Cohort: Spring 2015
January 16, 2015
The Industry of Cruise Liners and How They Succeed
Over the course of this paper, the Cruise Line industry will be thoroughly examined and discussed in order to answer some important questions. First, the current state and some brief history of the industry will be looked at. Some topics that will be discussed will be the structure of the industry, trends within it, the treat of substitutions and new entrants, and the power that the suppliers have. The second question will ask what the market is for the Cruise Line industry. In order to answer that, the market will be analyzed by answering topics such as market size, types of consumers, seasonal buying, special niches, and geographic constraints including governmental regulation. The third question will cover who the key competitors in the industry are. Some topics that’ll be discussed will be if the competition is direct or indirect, is the competition rough or minimal, and what types of niches/advantages companies have. By looking at these questions and answering them accordingly, the Cruise Line industry’s key success factors should stand out to you. The things that most affect industry members ability to prosper will explain to us why one Cruise Line is more successful in leading the marketplace than others. This will lay out the foundation to answering a very important question; what is the future outlook of the Cruise Line industry?
For those who don’t know much about the cruise line industry, it was said to begin around 1970 when about 500,000 people took part in overnight cruises. Since then, the passenger cruise industry, according to Cruise Lines International Association, has increased dramatically to more than 13.2 million people in 2008. Not only is business booming for the industry, but the economic benefit in the U.S. was about $38 billion. It’s estimated that 75% of the industries revenue comes from passenger ticket sales, with the rest coming from gambling, retail concessions, and equipment rentals. The most popular destinations traveled from North America are the Caribbean and Bahamas, and the most popular departure points are in Florida. Since the industry is growing rapidly, research is always being conducted to help the evolution of the cruise ship experience. Some newer offerings are Wi-Fi availability, bowling alleys, spas, golf, and much more, just so companies are able to compete at top level. Two distinct cruise lines have developed over time, one being a super luxury cruise that tend to the very rich, and the other being a short budget cruise that tends to the middle to wealthier class. The luxury ships are normally smaller in size but can be big, where the mass market middle class ships are highly advertised and ginormous. Travel agencies take a big role in the Industries growth, for more than 90% of passengers book their vacation through travel agencies. More than half of travel agents sales come from the cruise industry, and repeat business is vital to their success.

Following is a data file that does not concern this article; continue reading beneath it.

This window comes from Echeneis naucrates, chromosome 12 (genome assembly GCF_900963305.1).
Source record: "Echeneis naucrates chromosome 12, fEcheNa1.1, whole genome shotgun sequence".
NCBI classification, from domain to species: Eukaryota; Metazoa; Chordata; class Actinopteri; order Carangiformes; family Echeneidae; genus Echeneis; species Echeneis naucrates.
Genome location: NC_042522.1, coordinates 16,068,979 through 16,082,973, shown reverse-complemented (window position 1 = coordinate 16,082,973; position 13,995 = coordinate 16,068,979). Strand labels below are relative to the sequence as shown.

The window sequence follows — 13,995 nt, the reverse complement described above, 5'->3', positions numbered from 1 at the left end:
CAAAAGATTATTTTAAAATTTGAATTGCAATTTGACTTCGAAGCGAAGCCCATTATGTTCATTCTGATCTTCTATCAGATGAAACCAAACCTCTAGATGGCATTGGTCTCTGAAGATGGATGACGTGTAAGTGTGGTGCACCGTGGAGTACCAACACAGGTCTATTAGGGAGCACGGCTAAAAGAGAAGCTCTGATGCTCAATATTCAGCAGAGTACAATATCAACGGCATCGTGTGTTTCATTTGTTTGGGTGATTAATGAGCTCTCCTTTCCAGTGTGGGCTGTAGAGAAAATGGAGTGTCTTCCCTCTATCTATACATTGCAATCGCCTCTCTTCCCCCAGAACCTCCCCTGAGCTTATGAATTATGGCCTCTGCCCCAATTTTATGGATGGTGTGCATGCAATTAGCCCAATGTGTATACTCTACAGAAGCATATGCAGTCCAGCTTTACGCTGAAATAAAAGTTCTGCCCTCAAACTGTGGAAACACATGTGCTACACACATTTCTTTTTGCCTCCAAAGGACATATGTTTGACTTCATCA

Ocean vessels in the early 1800’s only traveled when the weather was good and the ship was full of cargo. Passengers were usually second option when it came to ship travel. Then in 1818, the James Monroe left New York and headed to Liverpool with passengers and mail. Being the first of the Black Ball Line service (aka Packet Ships), they focused on the passengers’ comfort. The first regular passenger ship without delivering mail was the City of Glasgow in 1852, which was also the first to have a spar deck in which passengers used as a recreation area for good and bad weather. From then on, the ship industry started evolving. German Superliners were created in the early 1900’s, which created competition to make a successful ship passenger services. Ships started becoming the biggest, the fastest, the most...
References: Lynn M. Pearce, Ed (2011). Vol. 2: Agriculture, Mining, Construction, Wholesale, & Retail Industries. 6th ed. Detroit: Gale.
(2013). Number of cruise passengers by source market. http://www.statista.com.proxy.library.ohiou.edu/statistics/287111/cruise-passengers-by-source-country/
Schein, A (2014). Cruise Ships. Austin: Hoover
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